But there is another group of people for whom I would be happy to save a seat at All Saints, and it is here that my own Modest Proposal comes into play.  Here, I would like to talk to the folks who already have a "church home" somewhere other than the Mainline (and other than the small but growing subset of progressive evangelical congregations--i.e. your pastor isn't someone like Brian Zahnd).  Many of you, especially those who attend more liturgical churches, have been through the experience of Holy Week.  You have walked with Jesus from his triumphant entry into Jerusalem, through the Last Supper, to the Garden, to the Cross, to the Tomb, and then ultimately to the Empty Tomb.  It is an emotional experience, at least it is for me, and it especially was this year.

I would ask you to take a minute and reflect on your experience of Holy Week this year, and what it all means to you as you sit here right now.  Once you have that in your mind, I would encourage you to take a hard look at this question:

Do you really believe that Jesus did all of that, went through all of that, to enforce some particular family structure?  To determine who can and who can't have sex under what circumstances?  Do you really believe that?

Because, for the Ross Douthat's and the Rod Dreher's of the world, the answer to my question is an unqualified "yes."  Dreher says this explicitly in his new book (read the quote I pull in this post).  And the denominations and churches of which you are a member, while perhaps shying away from being so forward as to say that, have demonstrated again and again through their "revealed preferences" that they believe that, too.  It colors every bit of how they relate to the world, and especially the way they approached this election season and its aftermath.  I mean, you have the U.S. Catholic Bishop's Conference essentially saying "well, we have a President who is actively making plans to break up the families and send away a significant chunk of our members, but he is also going to make sure that it's OK to fire people for being gay, so it's a mixed bag, really."  Everything, everything, comes down to enforcing a singular understanding of how people relate to each other in terms of sex; nothing else matters.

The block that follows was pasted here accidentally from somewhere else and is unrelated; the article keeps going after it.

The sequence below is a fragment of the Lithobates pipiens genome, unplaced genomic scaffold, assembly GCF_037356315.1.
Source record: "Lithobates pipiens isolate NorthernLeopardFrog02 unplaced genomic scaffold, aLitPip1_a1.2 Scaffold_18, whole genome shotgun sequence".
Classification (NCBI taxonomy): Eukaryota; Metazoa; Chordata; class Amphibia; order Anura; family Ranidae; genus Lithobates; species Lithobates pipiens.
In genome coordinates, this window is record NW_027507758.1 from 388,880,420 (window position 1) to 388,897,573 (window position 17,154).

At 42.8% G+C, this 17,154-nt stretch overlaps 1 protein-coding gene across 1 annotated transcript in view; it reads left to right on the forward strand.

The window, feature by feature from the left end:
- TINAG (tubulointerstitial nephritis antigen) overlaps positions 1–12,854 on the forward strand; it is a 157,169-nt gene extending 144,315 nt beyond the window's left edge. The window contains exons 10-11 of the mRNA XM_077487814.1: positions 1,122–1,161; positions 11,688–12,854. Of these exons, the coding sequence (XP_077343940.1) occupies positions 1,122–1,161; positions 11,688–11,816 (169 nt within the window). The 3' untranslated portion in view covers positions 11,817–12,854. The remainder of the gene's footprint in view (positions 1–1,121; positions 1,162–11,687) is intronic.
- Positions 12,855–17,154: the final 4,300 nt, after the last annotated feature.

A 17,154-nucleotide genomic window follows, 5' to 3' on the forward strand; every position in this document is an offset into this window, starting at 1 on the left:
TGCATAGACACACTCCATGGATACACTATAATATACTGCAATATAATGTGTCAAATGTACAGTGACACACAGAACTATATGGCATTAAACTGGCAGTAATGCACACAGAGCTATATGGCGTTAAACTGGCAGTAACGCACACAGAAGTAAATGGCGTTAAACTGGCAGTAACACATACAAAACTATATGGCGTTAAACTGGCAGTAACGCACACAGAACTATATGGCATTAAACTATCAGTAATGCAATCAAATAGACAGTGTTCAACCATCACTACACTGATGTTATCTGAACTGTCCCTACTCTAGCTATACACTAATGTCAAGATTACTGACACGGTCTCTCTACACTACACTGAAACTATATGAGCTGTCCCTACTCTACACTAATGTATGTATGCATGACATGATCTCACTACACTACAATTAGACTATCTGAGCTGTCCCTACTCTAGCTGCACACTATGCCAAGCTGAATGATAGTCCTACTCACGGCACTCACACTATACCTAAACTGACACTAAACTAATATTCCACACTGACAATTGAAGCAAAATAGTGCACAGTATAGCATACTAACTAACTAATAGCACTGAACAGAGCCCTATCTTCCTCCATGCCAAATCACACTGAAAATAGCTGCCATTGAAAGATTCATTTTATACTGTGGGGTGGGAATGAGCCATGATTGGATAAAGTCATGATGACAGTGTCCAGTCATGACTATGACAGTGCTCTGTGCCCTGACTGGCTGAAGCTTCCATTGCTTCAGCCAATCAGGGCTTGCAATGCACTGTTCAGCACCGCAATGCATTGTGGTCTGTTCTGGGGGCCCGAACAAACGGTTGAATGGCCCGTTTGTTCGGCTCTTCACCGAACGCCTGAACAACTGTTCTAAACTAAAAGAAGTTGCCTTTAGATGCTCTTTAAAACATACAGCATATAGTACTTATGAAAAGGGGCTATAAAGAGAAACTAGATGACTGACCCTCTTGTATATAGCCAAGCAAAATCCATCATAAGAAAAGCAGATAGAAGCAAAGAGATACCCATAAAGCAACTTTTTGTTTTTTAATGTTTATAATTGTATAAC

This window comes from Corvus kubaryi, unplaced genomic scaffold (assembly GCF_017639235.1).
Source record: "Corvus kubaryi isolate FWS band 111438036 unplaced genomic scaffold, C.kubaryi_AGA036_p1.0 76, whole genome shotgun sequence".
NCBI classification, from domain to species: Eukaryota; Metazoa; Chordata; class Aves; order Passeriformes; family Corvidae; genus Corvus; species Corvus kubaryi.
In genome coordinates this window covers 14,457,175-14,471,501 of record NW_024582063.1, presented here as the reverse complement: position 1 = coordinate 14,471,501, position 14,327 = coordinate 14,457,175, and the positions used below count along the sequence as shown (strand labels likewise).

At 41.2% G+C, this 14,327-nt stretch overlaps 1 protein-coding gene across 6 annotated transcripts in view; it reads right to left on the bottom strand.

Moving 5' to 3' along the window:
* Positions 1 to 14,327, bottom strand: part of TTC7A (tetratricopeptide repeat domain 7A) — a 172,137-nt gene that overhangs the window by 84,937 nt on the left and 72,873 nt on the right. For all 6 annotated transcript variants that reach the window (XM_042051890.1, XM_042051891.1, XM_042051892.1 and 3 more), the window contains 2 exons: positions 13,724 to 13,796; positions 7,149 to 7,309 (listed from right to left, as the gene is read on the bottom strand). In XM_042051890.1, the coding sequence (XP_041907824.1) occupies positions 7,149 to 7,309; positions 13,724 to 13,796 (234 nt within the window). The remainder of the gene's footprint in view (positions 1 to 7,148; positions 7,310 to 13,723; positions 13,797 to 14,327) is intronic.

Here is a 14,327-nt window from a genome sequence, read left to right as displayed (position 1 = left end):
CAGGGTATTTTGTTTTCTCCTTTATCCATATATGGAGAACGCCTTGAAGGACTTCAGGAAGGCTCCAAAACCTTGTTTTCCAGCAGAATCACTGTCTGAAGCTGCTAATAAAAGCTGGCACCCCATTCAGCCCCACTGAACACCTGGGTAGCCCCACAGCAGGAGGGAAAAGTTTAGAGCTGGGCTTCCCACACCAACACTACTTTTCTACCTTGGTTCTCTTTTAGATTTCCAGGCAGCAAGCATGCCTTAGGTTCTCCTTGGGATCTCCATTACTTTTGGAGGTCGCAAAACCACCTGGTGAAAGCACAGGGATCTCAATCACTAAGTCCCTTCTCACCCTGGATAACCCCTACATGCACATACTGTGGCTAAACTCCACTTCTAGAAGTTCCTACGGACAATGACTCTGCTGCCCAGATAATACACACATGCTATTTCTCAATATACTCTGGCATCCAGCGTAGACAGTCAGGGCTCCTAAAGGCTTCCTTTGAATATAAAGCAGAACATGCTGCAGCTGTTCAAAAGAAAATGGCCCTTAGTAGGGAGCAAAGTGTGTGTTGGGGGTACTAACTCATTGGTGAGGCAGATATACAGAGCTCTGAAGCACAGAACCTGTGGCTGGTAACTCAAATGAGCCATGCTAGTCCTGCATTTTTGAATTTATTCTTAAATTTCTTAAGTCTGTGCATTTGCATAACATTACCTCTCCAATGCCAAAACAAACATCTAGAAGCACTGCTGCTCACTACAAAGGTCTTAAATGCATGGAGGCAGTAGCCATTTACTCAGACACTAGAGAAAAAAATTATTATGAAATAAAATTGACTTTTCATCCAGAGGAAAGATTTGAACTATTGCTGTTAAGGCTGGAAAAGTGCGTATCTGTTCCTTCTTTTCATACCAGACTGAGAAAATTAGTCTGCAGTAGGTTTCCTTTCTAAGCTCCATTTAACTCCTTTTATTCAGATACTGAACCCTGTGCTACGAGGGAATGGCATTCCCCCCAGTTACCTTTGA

If, when considering this in your heart, you come to the conclusion that "yup, I totally think that this was the end-game of Jesus's Passion; no problem here," then fair enough.  But I think, I know, that there are many of you who are saying to yourselves "that's not the Jesus I know.  That's not what the Passion means to me."  If you are one of those people, I would ask you, in the most gentle way I can (because I know this is hard--I've been where you are) "then why do you still go to a church where your name and your presence and your money is being used to advance the notion that Jesus died and rose so we can tell LGBT people not to get married and enforce pre-modern notions of gender?  Because by your presence, even in a small way, you are affirming that view."

As much as I want to save a seat for Douthat's "unchurched" New York Times readers, I also want to save a seat at All Saints for these folks who are, frankly, my people.  I wouldn't tell you this if I didn't believe it--the Ross Douthat and Rod Dreher notion that you can't have authentic Christian faith without the Secret Sauce of conservative gender and sexuality norms is bullshit.  I sat in a Good Friday service and watched people weep openly as they came forward to venerate the Cross, somehow able to do so without also needing to view gay marriage as a threat to civilization.  Jesus died and rose from the grave so that we--all of us, male and female, straight and LGBT--could have life, and have it more abundantly.  That's the meaning of what you experienced in the last week.  You no more need this conservative gender superstructure than you need to ride in horse-drawn carriages and avoid zippers.

I'll save you a seat.  10 a.m. on Sunday.  Deacon Diana will find you.  Ask for Mike.  


Popular posts from this blog

On the Amice and Ghosts

Two Christianities

Quick Hitter: Why Pastoral Discretion Is Not a Panacea